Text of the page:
Land Value Tax Would Help Redevelop Detroit’s Density

Detroit has long struggled with high property tax rates, low property values, and insufficient City funding for critical services like public transportation. Mayor Duggan has proposed one way to start addressing those challenges – a new Land Value Tax (LVT). Property taxes would be assessed separately for the land and for the developed buildings on it:

  • Property taxes for the buildings would decrease, thus lowing taxes for the vast majority of homeowners.
  • Taxes on the land itself would be increased, raising taxes paid by owners of vacant property, surface parking lots, vacant lands, slums, and other underdeveloped property. This would simultaneously raise revenue for the City while encouraging redevelopment of those underutilized properties.

While far from a silver bullet to Detroit’s complex challenges, anything that encourages redevelopment of underutilized property while decreasing costs for homeowners is a positive step for Detroit. TRU recently urged Michigan Legislators to enable Detroiters to vote on this change:

A Support Letter to House Leadership

To the Honorable House Speaker Joe Tate,

On behalf of Transportation Riders United, our hundreds of members, and the thousands of people who ride Detroit area public transit each day, I urge your support for the Land Value Tax (LVT) legislation currently under debate.

We are excited about the potential of the LVT to encourage denser, more productive development in the city, while also saving money for homeowners. It is very challenging for a transit agency to effectively serve such a sprawled-out city with so much underdeveloped land, as Detroit’s Department of Transportation (DDOT) does each and every day. And it’s less safe for bus riders to wait or walk by vacant lots and underdeveloped property.  

Yet current taxation encourages speculators, parking lot owners, and others with underdeveloped land to just sit on it and wait for its value to increase, regardless of the negative impacts that may have on neighbors and the broader community.

If voters choose to adopt the LVT, owners of parking lots and other underdeveloped land will finally be required to pay (closer to) their fair share of city costs. Disincentivizing surface parking lots in downtown Detroit and elsewhere will also make those areas more walkable and more attractive and will encourage more people to utilize transit instead of driving.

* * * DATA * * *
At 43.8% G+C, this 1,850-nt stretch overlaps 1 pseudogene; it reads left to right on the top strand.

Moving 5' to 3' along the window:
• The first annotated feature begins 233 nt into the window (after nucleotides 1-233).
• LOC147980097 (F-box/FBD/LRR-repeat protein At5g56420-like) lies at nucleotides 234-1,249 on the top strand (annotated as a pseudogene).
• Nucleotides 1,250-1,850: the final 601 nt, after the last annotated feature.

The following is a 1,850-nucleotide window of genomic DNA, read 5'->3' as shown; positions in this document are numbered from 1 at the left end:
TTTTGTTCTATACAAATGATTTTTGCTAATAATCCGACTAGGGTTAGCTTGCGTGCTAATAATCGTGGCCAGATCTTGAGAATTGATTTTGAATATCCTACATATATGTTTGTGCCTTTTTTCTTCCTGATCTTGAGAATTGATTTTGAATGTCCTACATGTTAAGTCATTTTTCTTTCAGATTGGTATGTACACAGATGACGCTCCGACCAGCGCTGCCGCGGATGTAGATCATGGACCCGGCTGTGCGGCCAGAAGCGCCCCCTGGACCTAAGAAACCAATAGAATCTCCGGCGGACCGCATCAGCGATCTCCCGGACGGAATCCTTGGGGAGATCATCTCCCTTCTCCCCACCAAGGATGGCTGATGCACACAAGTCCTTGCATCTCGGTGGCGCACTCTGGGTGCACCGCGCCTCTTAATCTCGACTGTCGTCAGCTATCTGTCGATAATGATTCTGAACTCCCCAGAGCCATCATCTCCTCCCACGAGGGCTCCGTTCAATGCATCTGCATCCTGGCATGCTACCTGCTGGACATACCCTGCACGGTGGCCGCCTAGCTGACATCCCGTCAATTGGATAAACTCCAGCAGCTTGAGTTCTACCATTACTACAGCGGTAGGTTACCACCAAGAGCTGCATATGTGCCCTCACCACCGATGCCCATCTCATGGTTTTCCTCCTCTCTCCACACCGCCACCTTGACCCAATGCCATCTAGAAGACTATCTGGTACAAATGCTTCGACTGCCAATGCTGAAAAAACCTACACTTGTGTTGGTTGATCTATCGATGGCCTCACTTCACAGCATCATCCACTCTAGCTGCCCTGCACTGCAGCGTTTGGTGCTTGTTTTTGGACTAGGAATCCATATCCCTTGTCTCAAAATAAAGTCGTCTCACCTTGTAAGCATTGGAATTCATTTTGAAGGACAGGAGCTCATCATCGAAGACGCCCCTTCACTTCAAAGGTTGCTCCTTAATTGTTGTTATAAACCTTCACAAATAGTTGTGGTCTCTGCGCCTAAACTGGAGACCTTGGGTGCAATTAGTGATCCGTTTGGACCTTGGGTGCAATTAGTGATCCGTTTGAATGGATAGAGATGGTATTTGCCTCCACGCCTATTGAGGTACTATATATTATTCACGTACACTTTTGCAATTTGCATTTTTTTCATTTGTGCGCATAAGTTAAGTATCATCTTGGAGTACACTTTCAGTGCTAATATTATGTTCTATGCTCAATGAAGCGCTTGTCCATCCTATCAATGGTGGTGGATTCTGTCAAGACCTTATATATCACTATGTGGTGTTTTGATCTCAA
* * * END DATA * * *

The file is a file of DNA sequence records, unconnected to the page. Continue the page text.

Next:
Transit is most effective, most convenient, and most productive in areas with higher density and less underdeveloped land. Supporting transit-appropriate land development is just one more benefit to the LVT proposal.

As you likely know, Transportation Riders United is a Detroit-based nonprofit with twenty years of experience educating, advocating, and mobilizing for better public transit and other affordable sustainable mobility options. We partner with organizations throughout the City, region, and state, including business, education, disability rights, environmental, senior, social service, and health groups, who all agree that improving transit is essential for Detroit to thrive.

Because of the broad and varied benefits of public transit and because of the potential for LVT to encourage denser development in Detroit, we urge you to support the LVT and do everything you can to pass it. Please don’t let it be watered down such as to opt-out parking lots. If possible, please make the amount of LVT that can be raised as large as can be.

Thank you for your consideration of our input and for everything you do to support the City of Detroit and the State of Michigan.

Download our Letter of Support as a PDF here.